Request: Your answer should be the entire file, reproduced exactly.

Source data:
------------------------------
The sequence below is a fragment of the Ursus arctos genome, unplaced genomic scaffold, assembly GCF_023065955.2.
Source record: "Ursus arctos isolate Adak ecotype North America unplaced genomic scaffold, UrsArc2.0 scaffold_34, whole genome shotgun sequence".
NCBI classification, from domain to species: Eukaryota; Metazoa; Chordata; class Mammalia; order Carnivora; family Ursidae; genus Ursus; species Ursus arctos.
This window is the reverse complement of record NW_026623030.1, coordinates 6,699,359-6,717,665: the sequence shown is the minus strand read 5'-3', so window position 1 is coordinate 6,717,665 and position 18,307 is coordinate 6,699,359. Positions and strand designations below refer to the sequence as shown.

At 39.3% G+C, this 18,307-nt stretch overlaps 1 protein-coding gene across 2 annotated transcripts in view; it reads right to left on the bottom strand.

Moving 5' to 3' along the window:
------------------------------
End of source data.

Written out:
The sequence below is a fragment of the Ursus arctos genome, unplaced genomic scaffold, assembly GCF_023065955.2.
Source record: "Ursus arctos isolate Adak ecotype North America unplaced genomic scaffold, UrsArc2.0 scaffold_34, whole genome shotgun sequence".
NCBI classification, from domain to species: Eukaryota; Metazoa; Chordata; class Mammalia; order Carnivora; family Ursidae; genus Ursus; species Ursus arctos.
This window is the reverse complement of record NW_026623030.1, coordinates 6,699,359-6,717,665: the sequence shown is the minus strand read 5'-3', so window position 1 is coordinate 6,717,665 and position 18,307 is coordinate 6,699,359. Positions and strand designations below refer to the sequence as shown.

At 39.3% G+C, this 18,307-nt stretch overlaps 1 protein-coding gene across 2 annotated transcripts in view; it reads right to left on the bottom strand.

Moving 5' to 3' along the window: